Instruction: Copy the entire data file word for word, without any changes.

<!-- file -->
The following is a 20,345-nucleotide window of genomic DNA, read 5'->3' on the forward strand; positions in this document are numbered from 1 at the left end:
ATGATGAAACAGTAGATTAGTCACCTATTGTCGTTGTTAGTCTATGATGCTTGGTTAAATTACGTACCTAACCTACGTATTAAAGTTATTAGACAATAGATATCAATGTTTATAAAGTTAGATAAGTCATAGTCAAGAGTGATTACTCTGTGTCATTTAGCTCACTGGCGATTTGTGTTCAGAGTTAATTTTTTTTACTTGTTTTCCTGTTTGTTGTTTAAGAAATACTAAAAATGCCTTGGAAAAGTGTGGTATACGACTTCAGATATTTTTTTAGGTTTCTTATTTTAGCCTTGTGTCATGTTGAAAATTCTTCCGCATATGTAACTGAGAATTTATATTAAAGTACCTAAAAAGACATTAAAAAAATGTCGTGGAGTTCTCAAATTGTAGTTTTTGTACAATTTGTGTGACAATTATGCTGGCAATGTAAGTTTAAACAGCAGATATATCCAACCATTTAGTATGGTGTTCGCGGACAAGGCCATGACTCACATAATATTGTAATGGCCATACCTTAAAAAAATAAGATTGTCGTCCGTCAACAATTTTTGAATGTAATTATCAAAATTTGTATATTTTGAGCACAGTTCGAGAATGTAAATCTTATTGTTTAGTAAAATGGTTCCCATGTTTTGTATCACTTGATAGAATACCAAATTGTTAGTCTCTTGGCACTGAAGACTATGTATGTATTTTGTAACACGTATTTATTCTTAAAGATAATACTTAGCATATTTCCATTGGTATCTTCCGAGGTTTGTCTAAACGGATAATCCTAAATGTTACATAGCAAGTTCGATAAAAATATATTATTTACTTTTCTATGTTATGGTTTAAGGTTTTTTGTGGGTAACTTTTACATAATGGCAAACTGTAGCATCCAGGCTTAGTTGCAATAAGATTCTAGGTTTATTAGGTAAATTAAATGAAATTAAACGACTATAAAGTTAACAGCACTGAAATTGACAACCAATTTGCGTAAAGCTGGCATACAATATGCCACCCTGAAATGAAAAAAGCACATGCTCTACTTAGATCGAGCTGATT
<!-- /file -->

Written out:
The following is a 20,345-nucleotide window of genomic DNA, read 5'->3' on the forward strand; positions in this document are numbered from 1 at the left end:
ATGATGAAACAGTAGATTAGTCACCTATTGTCGTTGTTAGTCTATGATGCTTGGTTAAATTACGTACCTAACCTACGTATTAAAGTTATTAGACAATAGATATCAATGTTTATAAAGTTAGATAAGTCATAGTCAAGAGTGATTACTCTGTGTCATTTAGCTCACTGGCGATTTGTGTTCAGAGTTAATTTTTTTTACTTGTTTTCCTGTTTGTTGTTTAAGAAATACTAAAAATGCCTTGGAAAAGTGTGGTATACGACTTCAGATATTTTTTTAGGTTTCTTATTTTAGCCTTGTGTCATGTTGAAAATTCTTCCGCATATGTAACTGAGAATTTATATTAAAGTACCTAAAAAGACATTAAAAAAATGTCGTGGAGTTCTCAAATTGTAGTTTTTGTACAATTTGTGTGACAATTATGCTGGCAATGTAAGTTTAAACAGCAGATATATCCAACCATTTAGTATGGTGTTCGCGGACAAGGCCATGACTCACATAATATTGTAATGGCCATACCTTAAAAAAATAAGATTGTCGTCCGTCAACAATTTTTGAATGTAATTATCAAAATTTGTATATTTTGAGCACAGTTCGAGAATGTAAATCTTATTGTTTAGTAAAATGGTTCCCATGTTTTGTATCACTTGATAGAATACCAAATTGTTAGTCTCTTGGCACTGAAGACTATGTATGTATTTTGTAACACGTATTTATTCTTAAAGATAATACTTAGCATATTTCCATTGGTATCTTCCGAGGTTTGTCTAAACGGATAATCCTAAATGTTACATAGCAAGTTCGATAAAAATATATTATTTACTTTTCTATGTTATGGTTTAAGGTTTTTTGTGGGTAACTTTTACATAATGGCAAACTGTAGCATCCAGGCTTAGTTGCAATAAGATTCTAGGTTTATTAGGTAAATTAAATGAAATTAAACGACTATAAAGTTAACAGCACTGAAATTGACAACCAATTTGCGTAAAGCTGGCATACAATATGCCACCCTGAAATGAAAAAAGCACATGCTCTACTTAGATCGAGCTGATT